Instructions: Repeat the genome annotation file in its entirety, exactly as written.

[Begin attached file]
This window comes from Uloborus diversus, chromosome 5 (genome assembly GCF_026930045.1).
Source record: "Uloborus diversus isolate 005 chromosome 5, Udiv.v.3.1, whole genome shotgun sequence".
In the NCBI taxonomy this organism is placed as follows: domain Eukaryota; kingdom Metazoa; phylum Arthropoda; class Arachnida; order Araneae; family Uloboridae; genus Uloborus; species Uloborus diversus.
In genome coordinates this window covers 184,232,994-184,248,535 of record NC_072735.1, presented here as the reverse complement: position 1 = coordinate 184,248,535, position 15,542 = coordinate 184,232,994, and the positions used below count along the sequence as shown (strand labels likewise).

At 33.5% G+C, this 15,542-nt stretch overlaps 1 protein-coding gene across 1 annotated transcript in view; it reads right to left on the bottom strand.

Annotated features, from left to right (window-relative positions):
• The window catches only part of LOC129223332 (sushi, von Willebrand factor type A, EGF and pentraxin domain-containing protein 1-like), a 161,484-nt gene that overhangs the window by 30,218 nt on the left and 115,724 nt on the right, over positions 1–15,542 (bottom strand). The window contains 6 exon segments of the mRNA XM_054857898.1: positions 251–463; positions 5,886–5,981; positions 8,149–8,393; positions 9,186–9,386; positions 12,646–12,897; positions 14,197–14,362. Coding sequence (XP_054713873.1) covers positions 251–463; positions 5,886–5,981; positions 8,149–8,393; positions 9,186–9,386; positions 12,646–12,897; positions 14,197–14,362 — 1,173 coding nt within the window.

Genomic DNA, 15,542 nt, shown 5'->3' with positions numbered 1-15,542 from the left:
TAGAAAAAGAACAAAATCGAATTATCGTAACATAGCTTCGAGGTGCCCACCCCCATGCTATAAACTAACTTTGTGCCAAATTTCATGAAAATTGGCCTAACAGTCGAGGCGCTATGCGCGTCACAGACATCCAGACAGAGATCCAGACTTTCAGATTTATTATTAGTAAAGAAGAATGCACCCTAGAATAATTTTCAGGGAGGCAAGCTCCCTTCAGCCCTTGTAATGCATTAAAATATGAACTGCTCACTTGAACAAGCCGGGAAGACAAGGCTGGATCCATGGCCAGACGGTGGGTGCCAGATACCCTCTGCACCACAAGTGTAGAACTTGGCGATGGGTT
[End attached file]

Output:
This window comes from Uloborus diversus, chromosome 5 (genome assembly GCF_026930045.1).
Source record: "Uloborus diversus isolate 005 chromosome 5, Udiv.v.3.1, whole genome shotgun sequence".
In the NCBI taxonomy this organism is placed as follows: domain Eukaryota; kingdom Metazoa; phylum Arthropoda; class Arachnida; order Araneae; family Uloboridae; genus Uloborus; species Uloborus diversus.
In genome coordinates this window covers 184,232,994-184,248,535 of record NC_072735.1, presented here as the reverse complement: position 1 = coordinate 184,248,535, position 15,542 = coordinate 184,232,994, and the positions used below count along the sequence as shown (strand labels likewise).

At 33.5% G+C, this 15,542-nt stretch overlaps 1 protein-coding gene across 1 annotated transcript in view; it reads right to left on the bottom strand.

Annotated features, from left to right (window-relative positions):
• The window catches only part of LOC129223332 (sushi, von Willebrand factor type A, EGF and pentraxin domain-containing protein 1-like), a 161,484-nt gene that overhangs the window by 30,218 nt on the left and 115,724 nt on the right, over positions 1–15,542 (bottom strand). The window contains 6 exon segments of the mRNA XM_054857898.1: positions 251–463; positions 5,886–5,981; positions 8,149–8,393; positions 9,186–9,386; positions 12,646–12,897; positions 14,197–14,362. Coding sequence (XP_054713873.1) covers positions 251–463; positions 5,886–5,981; positions 8,149–8,393; positions 9,186–9,386; positions 12,646–12,897; positions 14,197–14,362 — 1,173 coding nt within the window.

Genomic DNA, 15,542 nt, shown 5'->3' with positions numbered 1-15,542 from the left:
TAGAAAAAGAACAAAATCGAATTATCGTAACATAGCTTCGAGGTGCCCACCCCCATGCTATAAACTAACTTTGTGCCAAATTTCATGAAAATTGGCCTAACAGTCGAGGCGCTATGCGCGTCACAGACATCCAGACAGAGATCCAGACTTTCAGATTTATTATTAGTAAAGAAGAATGCACCCTAGAATAATTTTCAGGGAGGCAAGCTCCCTTCAGCCCTTGTAATGCATTAAAATATGAACTGCTCACTTGAACAAGCCGGGAAGACAAGGCTGGATCCATGGCCAGACGGTGGGTGCCAGATACCCTCTGCACCACAAGTGTAGAACTTGGCGATGGGTT